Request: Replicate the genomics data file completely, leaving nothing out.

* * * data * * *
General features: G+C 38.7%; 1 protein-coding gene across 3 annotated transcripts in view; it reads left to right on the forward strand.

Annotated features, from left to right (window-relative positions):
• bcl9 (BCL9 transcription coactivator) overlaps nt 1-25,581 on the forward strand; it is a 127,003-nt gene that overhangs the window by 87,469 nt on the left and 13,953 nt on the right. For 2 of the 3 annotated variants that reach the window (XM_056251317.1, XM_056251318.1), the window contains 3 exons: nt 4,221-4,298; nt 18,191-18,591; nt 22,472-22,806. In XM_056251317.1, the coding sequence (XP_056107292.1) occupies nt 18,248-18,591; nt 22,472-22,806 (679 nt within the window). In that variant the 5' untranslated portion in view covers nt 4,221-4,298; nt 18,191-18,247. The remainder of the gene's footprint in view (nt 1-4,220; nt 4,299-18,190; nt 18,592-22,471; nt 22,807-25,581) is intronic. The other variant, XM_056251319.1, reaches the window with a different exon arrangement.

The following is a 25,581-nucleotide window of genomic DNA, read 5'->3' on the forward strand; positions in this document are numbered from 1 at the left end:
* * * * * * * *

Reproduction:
General features: G+C 38.7%; 1 protein-coding gene across 3 annotated transcripts in view; it reads left to right on the forward strand.

Annotated features, from left to right (window-relative positions):
• bcl9 (BCL9 transcription coactivator) overlaps nt 1-25,581 on the forward strand; it is a 127,003-nt gene that overhangs the window by 87,469 nt on the left and 13,953 nt on the right. For 2 of the 3 annotated variants that reach the window (XM_056251317.1, XM_056251318.1), the window contains 3 exons: nt 4,221-4,298; nt 18,191-18,591; nt 22,472-22,806. In XM_056251317.1, the coding sequence (XP_056107292.1) occupies nt 18,248-18,591; nt 22,472-22,806 (679 nt within the window). In that variant the 5' untranslated portion in view covers nt 4,221-4,298; nt 18,191-18,247. The remainder of the gene's footprint in view (nt 1-4,220; nt 4,299-18,190; nt 18,592-22,471; nt 22,807-25,581) is intronic. The other variant, XM_056251319.1, reaches the window with a different exon arrangement.

The following is a 25,581-nucleotide window of genomic DNA, read 5'->3' on the forward strand; positions in this document are numbered from 1 at the left end: